What do you think of when you hear the word 'war'? Bullets? Soldiers? Bloodshed? What about 'toys'? Brian McCarty does. So he photographs them in major conflict zones. Which seems fairly ballsy. Having gained considerable commercial success with his unique still life photography using toys as subject matter, McCarty’s newest work is something a little different. With WAR-TOYS, McCarty documents children’s experience of war, working directly with the kids using art therapy and photography. Just back from East Jerusalem, we spoke to him about his powerful and touching new project.
Why do you choose to use toys as the subjects of your photographs?
I’ve always had a passion for toys. About the time I was supposed to grow up and stop playing with them, toys became subjects of my early, fumbling experiments with photography. They’ve always held magic for me. They are organic icons, totems of who we are as a culture. Toys help children learn to be adults and remind adults of how to think like a child.
What made you decide to begin the WAR-TOYS project?
The roots of the WAR-TOYS project go back to a study I photographed in 1996 for an exhibition in Zagreb in the immediate aftermath of the Croatian War of Independence. Working under a grant from the Italian creative research center Fabrica, I shot a small series of photographs that focused on an off-the-shelf “war-toy” posed in mock combat. My intention was to explore the toy as a cultural artefact and tool for gaining perspective on war. However, it remained in the abstract and not tied to anyone’s personal experiences.
Over the next fourteen years, the conceptual seeds of the project stayed with me and grew as I grew, both artistically and personally. As I learned more about art therapy and play therapy, I began to see the real potential toys have to be mechanisms for healing and communication.
Children who are most affected by war are the least able to express their personal experiences. Because cognitive ability is often ahead of language development, art and play become the only way for children to articulate their perspective. Through the eyes of these children, it is possible to simultaneously see both the root causes and costs of war. If there is ever to be any hope of lasting peace, it is imperative to understand how war affects its most innocent victims.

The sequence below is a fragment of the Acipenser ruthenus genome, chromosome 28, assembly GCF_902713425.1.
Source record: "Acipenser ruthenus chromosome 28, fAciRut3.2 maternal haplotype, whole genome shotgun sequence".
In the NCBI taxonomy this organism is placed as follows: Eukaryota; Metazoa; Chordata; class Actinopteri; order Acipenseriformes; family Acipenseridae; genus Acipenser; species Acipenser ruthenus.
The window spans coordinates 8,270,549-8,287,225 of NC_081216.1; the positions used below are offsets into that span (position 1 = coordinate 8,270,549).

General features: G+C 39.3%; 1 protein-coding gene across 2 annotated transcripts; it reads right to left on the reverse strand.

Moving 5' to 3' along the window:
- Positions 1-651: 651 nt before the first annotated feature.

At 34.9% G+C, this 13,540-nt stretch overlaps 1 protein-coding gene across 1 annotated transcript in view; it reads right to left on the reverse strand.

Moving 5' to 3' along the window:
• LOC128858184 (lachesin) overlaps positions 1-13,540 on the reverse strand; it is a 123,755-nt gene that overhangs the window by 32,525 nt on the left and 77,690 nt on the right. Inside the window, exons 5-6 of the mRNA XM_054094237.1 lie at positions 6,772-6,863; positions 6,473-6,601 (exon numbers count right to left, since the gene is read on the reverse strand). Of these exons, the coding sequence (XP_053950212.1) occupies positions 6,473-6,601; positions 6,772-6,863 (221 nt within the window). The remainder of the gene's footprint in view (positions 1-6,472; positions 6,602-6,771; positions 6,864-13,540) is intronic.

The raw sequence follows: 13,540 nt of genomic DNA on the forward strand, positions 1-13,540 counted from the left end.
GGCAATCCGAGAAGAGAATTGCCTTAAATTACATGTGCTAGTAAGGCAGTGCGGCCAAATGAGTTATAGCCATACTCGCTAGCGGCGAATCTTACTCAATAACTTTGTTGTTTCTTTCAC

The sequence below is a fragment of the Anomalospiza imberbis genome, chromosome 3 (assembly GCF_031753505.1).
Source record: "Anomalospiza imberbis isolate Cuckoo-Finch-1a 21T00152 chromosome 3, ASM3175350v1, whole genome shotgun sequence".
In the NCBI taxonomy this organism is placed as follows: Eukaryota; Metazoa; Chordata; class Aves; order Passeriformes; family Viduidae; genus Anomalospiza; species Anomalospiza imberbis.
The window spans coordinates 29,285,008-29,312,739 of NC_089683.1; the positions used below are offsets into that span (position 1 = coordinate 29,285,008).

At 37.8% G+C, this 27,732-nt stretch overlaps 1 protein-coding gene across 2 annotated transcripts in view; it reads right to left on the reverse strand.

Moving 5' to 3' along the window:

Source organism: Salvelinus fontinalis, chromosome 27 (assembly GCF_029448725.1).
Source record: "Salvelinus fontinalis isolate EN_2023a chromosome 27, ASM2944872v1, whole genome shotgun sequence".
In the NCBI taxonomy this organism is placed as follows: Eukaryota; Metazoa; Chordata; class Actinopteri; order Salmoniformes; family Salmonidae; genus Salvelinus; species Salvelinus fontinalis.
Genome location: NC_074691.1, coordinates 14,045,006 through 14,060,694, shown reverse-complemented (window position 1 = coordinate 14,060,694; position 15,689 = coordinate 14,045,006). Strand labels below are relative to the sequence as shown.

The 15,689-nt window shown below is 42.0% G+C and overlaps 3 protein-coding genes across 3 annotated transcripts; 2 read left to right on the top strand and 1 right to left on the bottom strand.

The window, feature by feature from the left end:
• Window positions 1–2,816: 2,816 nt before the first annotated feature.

With this in mind, the conceptual basis for WAR-TOYS came into focus, but it took a push from a few friends to get me moving. I’m thankful that when I was finally ready to begin again, there were people around to encourage me.
I understand that you’re interested in children's experiences of war, but what made you choose the Israel - Palestine conflict?
Israel and Palestine are important to focus on not only for their current state of affairs, but also because of the long legacy of conflict that led to their existence. The land has been fought over since the dawn of civilization. It’s been ruled at times by Macedonians, Romans, Byzantines, Khwarezmian Tartars, Fatimites, Ayyubids, Ottoman Turks, Mamluks, Mongols, Egyptians, British, Christians, Arabs, and Jews. The land is considered holy by three of the world’s major religions. No one is willing to give up control and claim, including western powers and neighbouring countries. The people are stuck, fighting their own ideology and passion. It seems unwinnable and inexorably tied to fundamental flaws of human nature.
Yet there is so much beauty and resilience in both the Israelis and Palestinians. Despite prolonged adversity, the human spirit endures. If we can battle our inherent shortcomings and find common ground, perhaps there is hope for peace.
You spent a month in East Jerusalem working on the project, which can't have been easy - any stand out moments for you?
The month in East Jerusalem and the surrounding region was indeed challenging, but mostly from a leap-of-faith standpoint. For as much as I believed in the concept, there was no way to know if I’d actually be able to pull it off. I was far less afraid of getting caught in the middle of conflict than I was of failing to accurately and respectfully capture the children’s perspective. This mentality led to one of the more memorable moments.